Large theropod dinosaurs that quickly evolved to reach gigantic sizes were more likely than other, smaller dinosaurs to have developed bony skull ornaments – such as crests and horns – scientists have said.
Cranial ornaments are sexually selected morphological traits found in a range of animal species alive today – scientists have long hypothesised that they may act as socio-sexual signalling structures, seducing females and warning competitors to stay away.
Up to date, the most diverse and extreme array of cranial ornaments evolved in dinosaurs, but it is not known what purpose these features served and if they functioned as signal for potential mates or enemies. The consequences of large theropod dinosaurs, such as T-Rex, developing these traits is similarly not well-documented.
In the research published in the journal Nature Communications, scientists have investigated the relationship between possessing cranial ornaments and body size.
Large sizes and ornaments go hand in hand
The researchers, led by Terry Gates from North Carolina State University (US), analysed fossils and used statistical models to test whether species with cranial ornaments evolved larger sizes relative to species that lack such display features. They found out that large body masses were correlated with the presence of ornaments. Larger theropod dinosaurs were more likely to have cranial ornaments than smaller dinosaurs. The scientists even estimated the body mass below which bony ornaments are not predicted to have evolved – 36Kg.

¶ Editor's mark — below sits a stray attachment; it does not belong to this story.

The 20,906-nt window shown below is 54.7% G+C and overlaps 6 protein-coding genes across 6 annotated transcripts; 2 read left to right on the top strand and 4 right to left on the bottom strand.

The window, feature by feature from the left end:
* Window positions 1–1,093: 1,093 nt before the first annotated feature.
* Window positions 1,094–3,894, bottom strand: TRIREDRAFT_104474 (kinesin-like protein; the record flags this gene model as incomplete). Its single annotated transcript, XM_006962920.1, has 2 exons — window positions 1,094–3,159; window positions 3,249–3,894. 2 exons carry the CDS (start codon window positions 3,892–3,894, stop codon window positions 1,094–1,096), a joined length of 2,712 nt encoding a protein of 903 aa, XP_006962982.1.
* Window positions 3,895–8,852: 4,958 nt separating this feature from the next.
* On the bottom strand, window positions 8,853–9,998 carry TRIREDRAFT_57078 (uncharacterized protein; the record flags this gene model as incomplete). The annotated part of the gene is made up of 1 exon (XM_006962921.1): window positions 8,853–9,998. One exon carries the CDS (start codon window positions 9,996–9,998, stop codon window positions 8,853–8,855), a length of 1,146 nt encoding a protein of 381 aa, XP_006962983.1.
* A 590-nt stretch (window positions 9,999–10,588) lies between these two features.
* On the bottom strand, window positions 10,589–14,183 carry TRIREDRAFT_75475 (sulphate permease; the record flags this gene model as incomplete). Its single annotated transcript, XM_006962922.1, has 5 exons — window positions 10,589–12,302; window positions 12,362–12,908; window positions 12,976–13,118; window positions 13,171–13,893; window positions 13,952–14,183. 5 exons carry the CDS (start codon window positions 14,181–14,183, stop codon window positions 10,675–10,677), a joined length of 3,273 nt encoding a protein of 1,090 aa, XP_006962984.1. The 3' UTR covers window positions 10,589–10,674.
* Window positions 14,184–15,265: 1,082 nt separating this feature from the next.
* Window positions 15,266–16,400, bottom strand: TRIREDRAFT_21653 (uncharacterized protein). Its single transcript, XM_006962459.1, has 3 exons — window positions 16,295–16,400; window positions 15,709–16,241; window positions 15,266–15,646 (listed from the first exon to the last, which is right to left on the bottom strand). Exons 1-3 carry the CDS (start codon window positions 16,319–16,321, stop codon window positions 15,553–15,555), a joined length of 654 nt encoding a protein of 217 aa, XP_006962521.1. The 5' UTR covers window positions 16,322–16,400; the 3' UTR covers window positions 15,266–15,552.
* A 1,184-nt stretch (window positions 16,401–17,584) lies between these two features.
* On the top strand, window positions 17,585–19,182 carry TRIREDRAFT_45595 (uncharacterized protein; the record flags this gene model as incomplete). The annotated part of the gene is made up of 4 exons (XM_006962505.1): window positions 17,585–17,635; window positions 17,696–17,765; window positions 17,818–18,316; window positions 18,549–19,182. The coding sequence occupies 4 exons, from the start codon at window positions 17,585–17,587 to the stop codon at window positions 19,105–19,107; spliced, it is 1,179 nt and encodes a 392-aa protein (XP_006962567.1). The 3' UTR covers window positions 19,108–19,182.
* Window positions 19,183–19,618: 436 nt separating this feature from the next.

More importantly perhaps, they say that an accelerated body mass evolution in dinosaurs went hand in hand with the possession of socio-sexual signalling structures like crests and horns. In other words, dinosaurs with ornaments grew in size more quickly than their peers.
However, these findings cannot be applied to all species of theropod dinosaurs. Those dinosaurs that are believed to have possessed pennaceous feathers covering their bodies appear to have achieved a wide range of body sizes without the presence of cranial ornaments. This suggests that in these species, feathers went on to play a similar role than cranial ornaments in other large theropod dinosaurs.
More research into the ecology of theropods will be needed to explain the observed relationship between the evolution of body size and bony skull structures – and how it contributed to communication and signalling between the dinosaurs.